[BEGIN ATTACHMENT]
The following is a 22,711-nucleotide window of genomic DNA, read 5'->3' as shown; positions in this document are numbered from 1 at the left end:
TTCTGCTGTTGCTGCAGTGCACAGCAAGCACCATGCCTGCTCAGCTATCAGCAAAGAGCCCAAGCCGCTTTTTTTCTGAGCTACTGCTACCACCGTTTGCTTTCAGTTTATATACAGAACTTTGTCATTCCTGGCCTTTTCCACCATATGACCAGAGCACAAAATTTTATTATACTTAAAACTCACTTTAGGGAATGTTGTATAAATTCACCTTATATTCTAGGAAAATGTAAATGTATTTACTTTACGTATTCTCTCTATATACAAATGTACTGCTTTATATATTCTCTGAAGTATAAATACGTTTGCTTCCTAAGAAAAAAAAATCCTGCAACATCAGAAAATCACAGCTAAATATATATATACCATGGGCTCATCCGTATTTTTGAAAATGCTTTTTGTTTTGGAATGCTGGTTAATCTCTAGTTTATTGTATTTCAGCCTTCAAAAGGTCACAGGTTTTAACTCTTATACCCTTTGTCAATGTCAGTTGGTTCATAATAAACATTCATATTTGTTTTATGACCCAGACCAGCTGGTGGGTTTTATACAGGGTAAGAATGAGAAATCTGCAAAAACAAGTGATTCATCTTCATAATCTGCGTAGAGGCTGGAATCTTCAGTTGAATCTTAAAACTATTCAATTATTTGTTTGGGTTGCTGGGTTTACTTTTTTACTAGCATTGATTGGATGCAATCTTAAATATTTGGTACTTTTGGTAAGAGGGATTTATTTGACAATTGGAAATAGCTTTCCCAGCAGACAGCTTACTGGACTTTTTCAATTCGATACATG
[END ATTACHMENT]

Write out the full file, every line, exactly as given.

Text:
The following is a 22,711-nucleotide window of genomic DNA, read 5'->3' as shown; positions in this document are numbered from 1 at the left end:
TTCTGCTGTTGCTGCAGTGCACAGCAAGCACCATGCCTGCTCAGCTATCAGCAAAGAGCCCAAGCCGCTTTTTTTCTGAGCTACTGCTACCACCGTTTGCTTTCAGTTTATATACAGAACTTTGTCATTCCTGGCCTTTTCCACCATATGACCAGAGCACAAAATTTTATTATACTTAAAACTCACTTTAGGGAATGTTGTATAAATTCACCTTATATTCTAGGAAAATGTAAATGTATTTACTTTACGTATTCTCTCTATATACAAATGTACTGCTTTATATATTCTCTGAAGTATAAATACGTTTGCTTCCTAAGAAAAAAAAATCCTGCAACATCAGAAAATCACAGCTAAATATATATATACCATGGGCTCATCCGTATTTTTGAAAATGCTTTTTGTTTTGGAATGCTGGTTAATCTCTAGTTTATTGTATTTCAGCCTTCAAAAGGTCACAGGTTTTAACTCTTATACCCTTTGTCAATGTCAGTTGGTTCATAATAAACATTCATATTTGTTTTATGACCCAGACCAGCTGGTGGGTTTTATACAGGGTAAGAATGAGAAATCTGCAAAAACAAGTGATTCATCTTCATAATCTGCGTAGAGGCTGGAATCTTCAGTTGAATCTTAAAACTATTCAATTATTTGTTTGGGTTGCTGGGTTTACTTTTTTACTAGCATTGATTGGATGCAATCTTAAATATTTGGTACTTTTGGTAAGAGGGATTTATTTGACAATTGGAAATAGCTTTCCCAGCAGACAGCTTACTGGACTTTTTCAATTCGATACATG